Complex PTSD Treatment Centers

Purpose Healing Center offers a variety of programs and therapies that can be personalized for you or a loved one who needs help recovering from CPTSD.

Evidence-Based Programs for PTSD and CPTSD at Purpose Healing 

Complex post-traumatic stress disorder, or C-PTSD, can impact every part of your life. The effects of previous trauma can interfere with work, school, mental health, physical health, and how you connect with other people.

You might walk through daily life feeling overwhelmed, down, unsure of yourself, or like it’ll never get better. Even if you don’t know why, you might notice emotional instability and relationship problems.

However, it’s entirely possible to treat complex trauma. Having PTSD or C-PTSD is not a personal fault. The symptoms you experience are a response to traumatic events, and our trauma treatment center programs at Purpose can help.

Choosing the right treatment center is vital and can make a major difference in your experience. Not all treatment centers know how to address complex trauma. Facilities, treatment approaches, and general attitudes among staff can vary greatly. So, what should you know?

The team of mental health professionals at Purpose Healing Center are experts in complex trauma treatment. If you have a C-PTSD diagnosis or think that you have complex PTSD, this blog post is for you.

First, let’s discuss what complex trauma means, the similarities and differences between C-PTSD and PTSD, and important considerations for complex PTSD treatment. Then, we’ll talk about what Purpose Healing Center can do to support trauma recovery for you or your loved one!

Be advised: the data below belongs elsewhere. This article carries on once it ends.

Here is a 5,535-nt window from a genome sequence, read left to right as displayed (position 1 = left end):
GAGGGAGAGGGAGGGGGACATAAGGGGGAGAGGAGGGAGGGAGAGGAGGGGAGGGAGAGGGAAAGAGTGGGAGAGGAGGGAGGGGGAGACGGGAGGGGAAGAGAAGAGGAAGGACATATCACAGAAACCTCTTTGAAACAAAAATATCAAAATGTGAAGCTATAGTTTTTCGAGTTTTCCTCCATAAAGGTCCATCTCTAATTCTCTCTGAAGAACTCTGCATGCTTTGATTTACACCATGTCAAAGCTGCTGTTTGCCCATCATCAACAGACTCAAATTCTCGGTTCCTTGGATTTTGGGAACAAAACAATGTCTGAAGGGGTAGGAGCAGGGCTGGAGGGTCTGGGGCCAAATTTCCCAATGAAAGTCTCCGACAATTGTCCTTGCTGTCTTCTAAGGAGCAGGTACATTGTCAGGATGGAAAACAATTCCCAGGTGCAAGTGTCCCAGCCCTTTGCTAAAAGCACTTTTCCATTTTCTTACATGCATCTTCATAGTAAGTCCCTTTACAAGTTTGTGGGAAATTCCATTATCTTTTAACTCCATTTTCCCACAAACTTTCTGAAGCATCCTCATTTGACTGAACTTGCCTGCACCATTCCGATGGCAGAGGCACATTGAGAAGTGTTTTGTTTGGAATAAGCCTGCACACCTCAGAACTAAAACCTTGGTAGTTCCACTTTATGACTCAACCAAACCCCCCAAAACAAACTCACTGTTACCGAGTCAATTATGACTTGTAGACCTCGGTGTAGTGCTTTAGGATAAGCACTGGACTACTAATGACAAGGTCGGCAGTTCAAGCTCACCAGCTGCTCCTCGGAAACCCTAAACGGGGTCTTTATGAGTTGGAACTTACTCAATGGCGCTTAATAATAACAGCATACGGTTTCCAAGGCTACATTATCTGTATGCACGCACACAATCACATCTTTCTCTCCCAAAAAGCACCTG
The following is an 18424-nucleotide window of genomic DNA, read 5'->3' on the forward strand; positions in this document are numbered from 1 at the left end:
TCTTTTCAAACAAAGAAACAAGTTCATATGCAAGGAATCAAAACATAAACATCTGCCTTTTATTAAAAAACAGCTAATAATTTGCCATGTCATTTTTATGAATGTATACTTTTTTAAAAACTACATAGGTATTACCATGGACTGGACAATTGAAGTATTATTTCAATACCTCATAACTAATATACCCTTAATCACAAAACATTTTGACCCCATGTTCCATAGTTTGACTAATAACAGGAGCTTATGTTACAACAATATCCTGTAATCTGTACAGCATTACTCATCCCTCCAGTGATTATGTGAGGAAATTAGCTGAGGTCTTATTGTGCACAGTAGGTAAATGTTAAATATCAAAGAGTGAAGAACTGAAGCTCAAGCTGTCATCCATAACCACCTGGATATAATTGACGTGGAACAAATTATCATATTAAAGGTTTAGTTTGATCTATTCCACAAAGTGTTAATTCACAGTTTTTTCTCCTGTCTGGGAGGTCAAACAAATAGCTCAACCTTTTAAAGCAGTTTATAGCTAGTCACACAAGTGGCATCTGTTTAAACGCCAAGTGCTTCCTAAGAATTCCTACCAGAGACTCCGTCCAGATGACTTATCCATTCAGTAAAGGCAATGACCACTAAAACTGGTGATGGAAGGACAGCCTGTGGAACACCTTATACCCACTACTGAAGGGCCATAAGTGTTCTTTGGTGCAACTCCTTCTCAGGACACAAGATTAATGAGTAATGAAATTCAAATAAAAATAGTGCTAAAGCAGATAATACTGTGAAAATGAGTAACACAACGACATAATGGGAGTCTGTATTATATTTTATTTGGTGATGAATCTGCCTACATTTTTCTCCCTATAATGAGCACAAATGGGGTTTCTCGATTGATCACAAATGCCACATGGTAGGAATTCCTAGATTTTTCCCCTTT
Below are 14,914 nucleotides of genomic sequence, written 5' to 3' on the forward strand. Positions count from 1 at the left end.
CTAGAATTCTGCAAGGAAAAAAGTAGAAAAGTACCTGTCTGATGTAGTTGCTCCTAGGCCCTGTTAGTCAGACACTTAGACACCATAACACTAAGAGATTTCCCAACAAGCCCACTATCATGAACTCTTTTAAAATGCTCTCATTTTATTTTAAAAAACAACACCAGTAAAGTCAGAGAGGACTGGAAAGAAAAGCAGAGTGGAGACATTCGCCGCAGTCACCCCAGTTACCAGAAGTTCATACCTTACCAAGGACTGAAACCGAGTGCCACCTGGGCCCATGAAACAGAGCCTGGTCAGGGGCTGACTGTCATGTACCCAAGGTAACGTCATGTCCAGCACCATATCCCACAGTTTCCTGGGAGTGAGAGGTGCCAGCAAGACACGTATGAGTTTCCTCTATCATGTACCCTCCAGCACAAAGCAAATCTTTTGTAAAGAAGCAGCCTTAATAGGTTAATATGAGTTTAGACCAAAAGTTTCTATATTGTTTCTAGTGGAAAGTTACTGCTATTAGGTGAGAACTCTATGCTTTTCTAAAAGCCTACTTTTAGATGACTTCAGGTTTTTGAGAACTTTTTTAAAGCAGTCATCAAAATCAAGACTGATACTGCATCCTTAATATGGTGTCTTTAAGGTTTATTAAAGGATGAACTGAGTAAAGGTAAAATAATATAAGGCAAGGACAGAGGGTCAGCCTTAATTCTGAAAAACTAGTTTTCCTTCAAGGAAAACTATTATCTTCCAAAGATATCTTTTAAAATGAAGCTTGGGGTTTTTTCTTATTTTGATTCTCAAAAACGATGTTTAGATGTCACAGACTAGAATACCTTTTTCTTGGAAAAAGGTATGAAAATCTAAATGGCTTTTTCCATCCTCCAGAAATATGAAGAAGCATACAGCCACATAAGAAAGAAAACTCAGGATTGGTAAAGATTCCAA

What is Complex Trauma?

Complex trauma refers to repeated or prolonged trauma. An example of repeated trauma that might lead to complex PTSD is recurring sexual abuse. Prolonged trauma may refer to continuous events like ongoing childhood neglect or abuse.

PTSD can be caused by witnessing or experiencing any type of traumatic event, whereas complex PTSD is caused by complex trauma.

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C-PTSD vs Post-Traumatic Stress Disorder

C-PTSD and PTSD share many similarities, but there are also notable differences. In addition to how complex trauma can vary in the type or length of traumatic event(s), the effects may differ, which is largely what separates complex PTSD from PTSD.

What are the Similarities Between PTSD and C-PTSD ?

People with complex PTSD can have all of the same symptoms as those with PTSD. People with both PTSD and C-PTSD may experience mood disturbance, impaired daily life functioning, avoidance symptoms, sleep problems, and re-experiencing symptoms like flashbacks, painful memories, or emotional distress when thinking of a traumatic event.

And the Differences Between PTSD and C-PTSD?

The main distinction between PTSD and complex PTSD as conditions is that people with C-PTSD may have additional symptoms. On top of typical PTSD symptoms, a person with complex PTSD might also face more extensive challenges with the following:

  • Emotion regulation: complex PTSD can lead to intense emotional reactions, whether those reactions are internal or external.
  • Identity or sense of self: An unstable identity or an intense negative view of oneself may impact people with C-PTSD. People with C-PTSD might have trouble getting in touch with who they are, what they think, or if those things are “okay.” Self-destructive behavior can be more likely.
  • Interpersonal relationships: People with complex PTSD often have trouble building or maintaining healthy interpersonal relationships.

C-PTSD symptoms can be more severe, and some aspects of the healing process can be more complex. Effective complex trauma treatment should be comprehensive, helping clients both process traumatic experiences and address the impacts of trauma.

Treatment Considerations for PTSD and C-PTSD

For comprehensive treatment of trauma, it is critical to consider all of the ways that traumatic events can impact a person. Providers should be aware of any co-occurring mental health condition a person has when treating trauma so that they can consider a client’s full spectrum of needs.